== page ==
While Sporae Autem Yuggoth certainly play doom/death metal as advertised, that doesn't give an accurate impression of what they really do.
The doom at the heart of their sound is deep and slow, surely rooted in funeral doom and it's aided by the keyboards of Johanna Sánchez, which add a tantalising visual element to their sound, as if a song isn't just a song but a portal into a mediaeval castle, a torture dungeon or an ancient abbey. I know that most of what she does is texture, but that probably extends to sound effects, like an odd bell or scream or gust of wind. On rare moments when the band speeds up, which they do at some point in most songs, they sound fast but they're actually just catching up to the tempos that many doom/death bands use to begin with.
The death aspect is primarily in the vocals of Patricio Araya, who doesn't sound at all like his fellow Chilean namesake, Tom. Patricio's voice isn't so much a death growl, as a hoarse croak. It's an ache of a voice that adds more to the textures the keyboards are conjuring up, bringing age and history with it, as if he's been stuck in those castles, dungeons or abbeys for centuries. Finally he's got the chance to tell his stories, but he's been so long without a voice that he has to fight to get more out than the whisper at the heart of The Pendulum of Necropath, managing it across the album with a time-honoured rasp.
Sánchez is the new fish here, as everyone else has been in place since the band formed in 2019, and their only previous release was an EP back in 2020 called The Plague of the Aeons, which featured a slightly different line-up: no keyboards, but a second guitarist, Juan Drey, who left a year later. I'm intrigued as to what that sounds like, because the keyboards here often creep in through cracks an additional guitarist wouldn't leave so obviously in place. There are songs when Sánchez sees those keyboards as a sort of second guitar, as on the gloriously titled ten minute epic Colosus Larvae: The Crimson Coffin & The Scarlet Worm. There are points where she fills in like she's a mad organist in a different part of the building who delights in joining in, but surprisingly subtly.
I should add that this is a long album and the length may be its toughest challenge, as it reaches a breathe over an hour, ambitious for a debut album. That length works for me, because this isn't a typical set of songs, it's an immersion into a particular atmosphere and that lingers even after the music is done, so time ceases to have meaning. The fact that this feels ancient, gothic not in music genre so much as in literary genre, aids that because it feels like it's taken centuries to arrive with us. If a song could be dropped, maybe Disintegration would be a good candidate because it's faster and more traditionally built for the most part and so brings us out of that atmosphere a little.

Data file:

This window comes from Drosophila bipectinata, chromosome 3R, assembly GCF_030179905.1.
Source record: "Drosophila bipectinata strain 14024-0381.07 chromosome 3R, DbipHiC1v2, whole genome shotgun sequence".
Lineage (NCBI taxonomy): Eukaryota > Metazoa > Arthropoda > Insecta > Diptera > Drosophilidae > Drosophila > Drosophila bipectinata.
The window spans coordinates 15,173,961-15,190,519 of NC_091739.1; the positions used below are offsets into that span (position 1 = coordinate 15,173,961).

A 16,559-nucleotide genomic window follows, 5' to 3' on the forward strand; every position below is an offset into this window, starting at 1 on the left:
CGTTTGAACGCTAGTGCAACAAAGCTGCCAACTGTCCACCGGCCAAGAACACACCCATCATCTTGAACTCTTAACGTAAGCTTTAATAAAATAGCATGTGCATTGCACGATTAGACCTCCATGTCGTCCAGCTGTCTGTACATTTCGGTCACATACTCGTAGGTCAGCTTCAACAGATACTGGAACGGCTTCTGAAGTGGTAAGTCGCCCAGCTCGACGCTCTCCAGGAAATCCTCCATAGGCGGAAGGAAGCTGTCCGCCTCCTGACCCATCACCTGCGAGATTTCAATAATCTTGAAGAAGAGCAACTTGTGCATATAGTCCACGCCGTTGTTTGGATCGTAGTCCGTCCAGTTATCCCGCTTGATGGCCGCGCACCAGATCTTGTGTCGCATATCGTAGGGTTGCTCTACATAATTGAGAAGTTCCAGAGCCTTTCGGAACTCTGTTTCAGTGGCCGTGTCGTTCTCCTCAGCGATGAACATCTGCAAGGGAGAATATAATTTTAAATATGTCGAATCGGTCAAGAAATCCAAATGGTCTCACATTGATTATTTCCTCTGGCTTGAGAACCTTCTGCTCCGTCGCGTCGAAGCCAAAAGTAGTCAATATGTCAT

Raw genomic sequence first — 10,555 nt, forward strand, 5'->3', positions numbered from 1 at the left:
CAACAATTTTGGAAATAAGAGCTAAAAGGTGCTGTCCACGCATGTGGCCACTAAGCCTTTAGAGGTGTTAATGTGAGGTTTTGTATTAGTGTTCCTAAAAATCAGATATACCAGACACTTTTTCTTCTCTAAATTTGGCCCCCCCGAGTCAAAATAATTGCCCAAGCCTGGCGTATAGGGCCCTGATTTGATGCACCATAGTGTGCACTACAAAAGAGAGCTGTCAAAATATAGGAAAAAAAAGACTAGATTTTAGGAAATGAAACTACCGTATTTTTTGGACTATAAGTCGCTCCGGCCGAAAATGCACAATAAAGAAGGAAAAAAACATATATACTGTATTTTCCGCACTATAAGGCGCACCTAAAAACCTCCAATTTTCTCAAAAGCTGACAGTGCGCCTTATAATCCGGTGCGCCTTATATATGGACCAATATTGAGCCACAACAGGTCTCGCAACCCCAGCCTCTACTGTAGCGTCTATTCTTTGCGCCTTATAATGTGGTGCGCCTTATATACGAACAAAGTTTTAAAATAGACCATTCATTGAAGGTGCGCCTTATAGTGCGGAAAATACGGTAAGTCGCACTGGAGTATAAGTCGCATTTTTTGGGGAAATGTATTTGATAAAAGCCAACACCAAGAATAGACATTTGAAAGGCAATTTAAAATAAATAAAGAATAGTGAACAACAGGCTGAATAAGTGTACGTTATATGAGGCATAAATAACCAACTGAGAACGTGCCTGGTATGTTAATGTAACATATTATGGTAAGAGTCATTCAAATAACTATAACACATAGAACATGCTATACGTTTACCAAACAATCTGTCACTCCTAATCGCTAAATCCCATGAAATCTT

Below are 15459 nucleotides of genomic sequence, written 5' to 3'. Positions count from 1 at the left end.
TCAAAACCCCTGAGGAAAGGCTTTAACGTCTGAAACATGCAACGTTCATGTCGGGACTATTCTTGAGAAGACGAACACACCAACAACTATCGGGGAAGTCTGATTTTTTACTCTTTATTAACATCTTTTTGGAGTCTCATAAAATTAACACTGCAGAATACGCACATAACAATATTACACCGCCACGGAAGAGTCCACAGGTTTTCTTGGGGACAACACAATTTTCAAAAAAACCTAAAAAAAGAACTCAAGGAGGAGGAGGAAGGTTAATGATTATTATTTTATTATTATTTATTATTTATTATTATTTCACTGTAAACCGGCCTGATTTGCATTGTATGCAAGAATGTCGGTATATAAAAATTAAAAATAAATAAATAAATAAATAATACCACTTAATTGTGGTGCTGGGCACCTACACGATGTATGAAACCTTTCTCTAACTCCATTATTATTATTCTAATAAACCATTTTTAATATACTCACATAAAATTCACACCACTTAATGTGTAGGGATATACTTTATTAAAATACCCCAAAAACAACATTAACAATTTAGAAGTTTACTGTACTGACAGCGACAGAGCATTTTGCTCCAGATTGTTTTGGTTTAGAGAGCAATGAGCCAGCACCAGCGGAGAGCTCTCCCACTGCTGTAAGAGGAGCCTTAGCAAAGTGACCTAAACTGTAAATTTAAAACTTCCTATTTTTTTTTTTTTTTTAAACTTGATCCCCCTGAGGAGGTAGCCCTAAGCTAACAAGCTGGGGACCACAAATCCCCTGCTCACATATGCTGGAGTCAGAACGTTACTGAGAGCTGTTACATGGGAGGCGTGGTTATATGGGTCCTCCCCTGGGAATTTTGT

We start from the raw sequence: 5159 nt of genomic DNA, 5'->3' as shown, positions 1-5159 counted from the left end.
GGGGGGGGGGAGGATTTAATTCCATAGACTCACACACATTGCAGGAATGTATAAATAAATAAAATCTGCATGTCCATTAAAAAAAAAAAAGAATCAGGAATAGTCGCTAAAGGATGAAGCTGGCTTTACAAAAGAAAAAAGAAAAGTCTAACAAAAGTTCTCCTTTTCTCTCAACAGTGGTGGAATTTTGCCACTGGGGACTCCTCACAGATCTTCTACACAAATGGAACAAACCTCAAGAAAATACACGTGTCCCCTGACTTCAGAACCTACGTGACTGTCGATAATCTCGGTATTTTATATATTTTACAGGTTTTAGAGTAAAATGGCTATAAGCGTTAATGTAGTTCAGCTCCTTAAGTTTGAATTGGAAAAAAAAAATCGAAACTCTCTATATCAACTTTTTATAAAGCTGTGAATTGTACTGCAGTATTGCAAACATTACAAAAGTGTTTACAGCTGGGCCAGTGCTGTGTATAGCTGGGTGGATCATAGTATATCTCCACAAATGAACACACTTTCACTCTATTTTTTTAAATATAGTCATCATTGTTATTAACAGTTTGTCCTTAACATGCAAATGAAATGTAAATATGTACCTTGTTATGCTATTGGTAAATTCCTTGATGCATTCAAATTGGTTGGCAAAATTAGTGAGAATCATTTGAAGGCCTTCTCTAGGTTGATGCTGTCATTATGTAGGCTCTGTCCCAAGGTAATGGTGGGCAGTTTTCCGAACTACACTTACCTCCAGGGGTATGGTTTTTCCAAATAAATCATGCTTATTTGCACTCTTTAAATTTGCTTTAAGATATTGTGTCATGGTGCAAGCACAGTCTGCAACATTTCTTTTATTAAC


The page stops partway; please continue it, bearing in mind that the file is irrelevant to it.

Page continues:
On a more traditional album, it would be a highlight and it's a tasty and mature piece, built out of rollicking riffs rather than atmosphere. It also helps to underline how delicate Disguise the Odious Spirits is on its heels. This is the true epic of the album, running twelve and a half minutes, putting it a couple ahead of Apparition of Internal Odes, Colosus Larvae, Through Dominion to Interlude, a trio of songs that run around the ten minute mark. This is the one among them that truly takes its time to set the scene and ease slowly into a build. The others all tell stories, while the third has fun with the band's roots, hinting at the Funeral March in a less overt way than Candlemass.
And I do wonder which bands combined in their minds to distil this particular sound. It used to be a given that doom/death bands owed a serious debt to Paradise Lost and My Dying Bride, but that's not obvious here. I'm hearing a more continental flavour than a British one, finding inspiration in Celtic Frost, Winds of Sirius and, especially as the album builds, Candlemass. I'm sure there are an array of funeral doom bands in the mix too and likely classical composers too, thinking far beyond a Chopin nod to the way they write in such a visual fashion and play with space, especially during the elegant closing instrumental, The Night Ocean. I'll seek out some interviews to discover how they reached this sound.
I'll seek out some interviews to discover how they found this sound. I'll also play this a bit more in between reviewing other albums, because I think it's going to grow on me even more than it has.